Carl Andre (American, b. 1935) and Ana Mendieta (Cuban/American, 1948-1985)
PIETRE/FOGLIE/A Book of Twenty Prints, 1984, total edition of 48. Signed "Carl Andre" and "Ana Mendieta" in pencil on colophons at the end of the book, inscribed by the editor, Romolo Bulla. Bound lithographs on paper, sheet sizes 13 1/2 x 9 3/4 in. (34.2 x 24.6 cm), cloth binding (minor soiling).
Carl Andre, one of America's leaders in the Minimalist movement, was born in Quincy, Massachusetts, in 1935. Andre attended Philips Academy in Andover, Massachusetts, where he studied with Patrick Morgan. He then attended Kenyon College in Ohio. Andre traveled throughout Europe for a time, finally settling down in New York City. There Andre continued to be influenced by Patrick Morgan and Minimalist artist Frank Stella, with whom he shared a studio. Both mentors encouraged Andre's geometric work and his departure from the popular abstract expressionists. Andre created installation pieces, was part of the Concrete Poetry movement, and created works on paper.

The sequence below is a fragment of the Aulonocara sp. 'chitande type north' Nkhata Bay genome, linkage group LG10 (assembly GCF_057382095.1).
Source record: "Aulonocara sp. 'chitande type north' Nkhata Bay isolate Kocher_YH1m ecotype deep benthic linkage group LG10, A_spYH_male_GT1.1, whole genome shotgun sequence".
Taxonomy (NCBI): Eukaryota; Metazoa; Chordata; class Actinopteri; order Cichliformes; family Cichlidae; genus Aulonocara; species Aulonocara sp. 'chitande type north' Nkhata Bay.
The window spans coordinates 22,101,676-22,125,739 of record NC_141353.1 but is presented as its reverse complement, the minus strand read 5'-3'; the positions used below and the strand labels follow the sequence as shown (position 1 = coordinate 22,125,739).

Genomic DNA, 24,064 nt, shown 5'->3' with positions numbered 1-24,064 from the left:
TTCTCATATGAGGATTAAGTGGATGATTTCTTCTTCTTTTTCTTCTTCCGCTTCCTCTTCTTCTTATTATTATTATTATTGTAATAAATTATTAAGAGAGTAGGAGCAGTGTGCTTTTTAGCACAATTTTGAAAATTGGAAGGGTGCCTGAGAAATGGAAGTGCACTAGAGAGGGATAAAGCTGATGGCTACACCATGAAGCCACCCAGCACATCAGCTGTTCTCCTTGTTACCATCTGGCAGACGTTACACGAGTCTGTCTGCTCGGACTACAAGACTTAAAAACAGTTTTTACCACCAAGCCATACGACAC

Ana Mendieta was a major post-minimalist artist who emigrated from Cuba to America as a child. She earned two degrees in Fine Arts from the University of Iowa. Mendieta received fellowships from the National Endowment for the Arts, a Guggenheim Foundation fellowship, as well as a Prix de Rome fellowship from the American Academy in Rome. Mendieta worked in Iowa, Mexico, and Cuba. In her earth art, Mendieta combined her childhood experiences of the Afro-Caribbean religion of Santeria.
In 1979 Andre met Mendieta. They married and began exhibiting and working together. This book combines Andre's minimalist work with Mendieta's more earthy post-minimalist imagery. While their work is visually disparate, both embrace simple abstraction as a means to convey their individual concepts through art. This piece is an example of how two seemingly opposite artists collaborated to mix their styles into a unified whole.
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